Despite their potential to suppress tumor growth, natural killer (NK) cells do not have significant activity against solid tumors due to limited activity in the tumor microenvironment (TME). We seek to identify the molecular basis for this limitation and to develop a strategy for improving NK cell?mediated antitumor activity. An underlying premise for our approach is that some established cytotoxic chemotherapies enhance tumor cell immunogenicity by promoting autophagy, immune stimulating damage-associated molecular pattern (DAMP) molecules, cytokines/chemokines, and immunogenic cell death. These immune stimulatory signals enhancing the antitumor immune response improving therapeutic outcomes. These effects can be further enhanced by combining chemotherapy with an immunotherapy designed to enhance effector cell (CD8 T cell or NK cell) antitumor activity. It is with this strategy in mind that we have combined the chemotherapies doxorubicin or paclitaxel, with our novel immunotherapy that depletes the epigenetic regulator the nucleosome remodeling factor (NURF). Our preliminary studies demonstrated that this combinatorial treatment enhances the cytotoxic effects of doxorubicin (increased DNA damage, autophagy and reduced tumor cell growth), in breast cancer cells. The combined treatment improves tumor cell immunogenicity as measured by enhanced NK cell killing and reduced tumor growth in animal models. Similar increases in autophagy, reductions in tumor cell growth, and enhanced tumor cell immunogenicity were observed using a novel small molecule inhibitor of NURF (AU1), demonstrating that NURF can be targeted therapeutically. It is the objective of this proposal to characterize how pharmacological NURF inhibition enhances sensitivity to chemotherapy, and if these effects improve therapeutic outcomes using preclinical models of metastatic breast cancer. To test this hypothesis we will complete two Specific Aims.
In Aim1 we will develop strategies to improve NK cell antitumor activity. Towards this end NURF depletion will be combined with chemotherapies to discover NK cell stimulating combinations. Promising combinations will be studied in vivo for effects on NK cell activation, maturation, proliferation (intra-tumor and peripheral), homing, and NK cell-mediated antitumor activity (in vivo and ex vivo).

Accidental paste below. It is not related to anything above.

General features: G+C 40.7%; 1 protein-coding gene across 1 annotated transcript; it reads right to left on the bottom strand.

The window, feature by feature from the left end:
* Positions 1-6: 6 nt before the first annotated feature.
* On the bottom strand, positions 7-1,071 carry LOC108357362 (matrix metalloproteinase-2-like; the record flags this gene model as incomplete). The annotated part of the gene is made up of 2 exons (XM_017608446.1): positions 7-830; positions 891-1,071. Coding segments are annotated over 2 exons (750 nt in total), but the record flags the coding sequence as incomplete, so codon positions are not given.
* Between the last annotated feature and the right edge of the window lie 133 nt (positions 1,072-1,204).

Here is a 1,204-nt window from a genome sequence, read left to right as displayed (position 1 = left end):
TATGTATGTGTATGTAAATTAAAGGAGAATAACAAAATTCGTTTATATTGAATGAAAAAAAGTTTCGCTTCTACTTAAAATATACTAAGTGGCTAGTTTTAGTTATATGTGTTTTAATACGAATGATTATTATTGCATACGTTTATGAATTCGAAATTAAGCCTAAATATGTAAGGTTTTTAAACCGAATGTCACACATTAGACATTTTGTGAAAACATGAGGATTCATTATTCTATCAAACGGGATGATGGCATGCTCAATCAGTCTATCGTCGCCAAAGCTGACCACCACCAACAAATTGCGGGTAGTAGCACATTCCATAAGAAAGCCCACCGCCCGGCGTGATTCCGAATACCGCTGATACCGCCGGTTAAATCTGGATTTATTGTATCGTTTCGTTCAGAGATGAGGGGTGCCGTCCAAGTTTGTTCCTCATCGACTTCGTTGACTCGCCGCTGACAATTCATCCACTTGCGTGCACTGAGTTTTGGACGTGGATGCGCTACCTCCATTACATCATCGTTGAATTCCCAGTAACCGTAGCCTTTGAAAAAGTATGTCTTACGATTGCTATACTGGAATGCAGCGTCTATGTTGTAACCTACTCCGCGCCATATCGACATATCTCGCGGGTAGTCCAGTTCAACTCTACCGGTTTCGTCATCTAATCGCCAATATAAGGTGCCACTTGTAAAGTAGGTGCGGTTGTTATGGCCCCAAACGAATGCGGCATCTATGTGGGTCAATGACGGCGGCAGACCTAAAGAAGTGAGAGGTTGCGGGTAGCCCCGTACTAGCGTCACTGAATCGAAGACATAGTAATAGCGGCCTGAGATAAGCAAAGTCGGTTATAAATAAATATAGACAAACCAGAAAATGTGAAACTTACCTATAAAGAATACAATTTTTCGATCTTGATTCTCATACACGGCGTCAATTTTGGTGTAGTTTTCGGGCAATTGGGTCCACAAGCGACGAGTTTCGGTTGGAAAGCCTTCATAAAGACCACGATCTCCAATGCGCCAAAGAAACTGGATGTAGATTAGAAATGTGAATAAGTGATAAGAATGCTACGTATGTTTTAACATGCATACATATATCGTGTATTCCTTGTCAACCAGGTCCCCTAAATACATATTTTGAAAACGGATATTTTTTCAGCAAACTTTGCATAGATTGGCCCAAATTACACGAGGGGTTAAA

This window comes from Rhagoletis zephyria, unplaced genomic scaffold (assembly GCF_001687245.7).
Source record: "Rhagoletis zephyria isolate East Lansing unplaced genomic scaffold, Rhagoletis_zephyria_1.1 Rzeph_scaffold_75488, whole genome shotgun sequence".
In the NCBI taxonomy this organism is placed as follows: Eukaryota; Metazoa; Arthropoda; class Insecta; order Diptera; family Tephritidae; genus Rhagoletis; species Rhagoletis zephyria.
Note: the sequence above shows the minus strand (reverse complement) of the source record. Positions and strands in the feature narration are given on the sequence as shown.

In Aim2 we will determine how NURF regulates breast cancer cell sensitivity to doxorubicin (and other chemotherapies as identified from Aim1). These studies will focus on therapy induced DAMP and cytokine/chemokine production, and how that could be regulated by increases in autophagy. New pharmacologic inhibitors to NURF will be used to repeat key observations from Aim1 and 2 to determine its therapeutic potential. Completing these Aims will discover how therapy treated tumors stimulate NK cell antitumor activity, further characterizing chromatin remodeling as a novel regulator of NK cell-mediated antitumor immunity and leveraging these discoveries to improve existing NK cell stimulating chemotherapies.

Public Health Relevance

Statement The immune system can initially control tumor growth but as the disease progresses tumors suppress its function. Key to reversing this suppression is to develop methods to reactivate the immune system. In this application we will further our studies on a tumor cell complex which suppresses the antitumor immune response with the objective of regaining tumor growth control.

National Institute of Health (NIH)
National Cancer Institute (NCI)
Exploratory/Developmental Grants (R21)
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Special Emphasis Panel (ZCA1)
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Sommers, Connie L
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Virginia Commonwealth University
Schools of Medicine
United States
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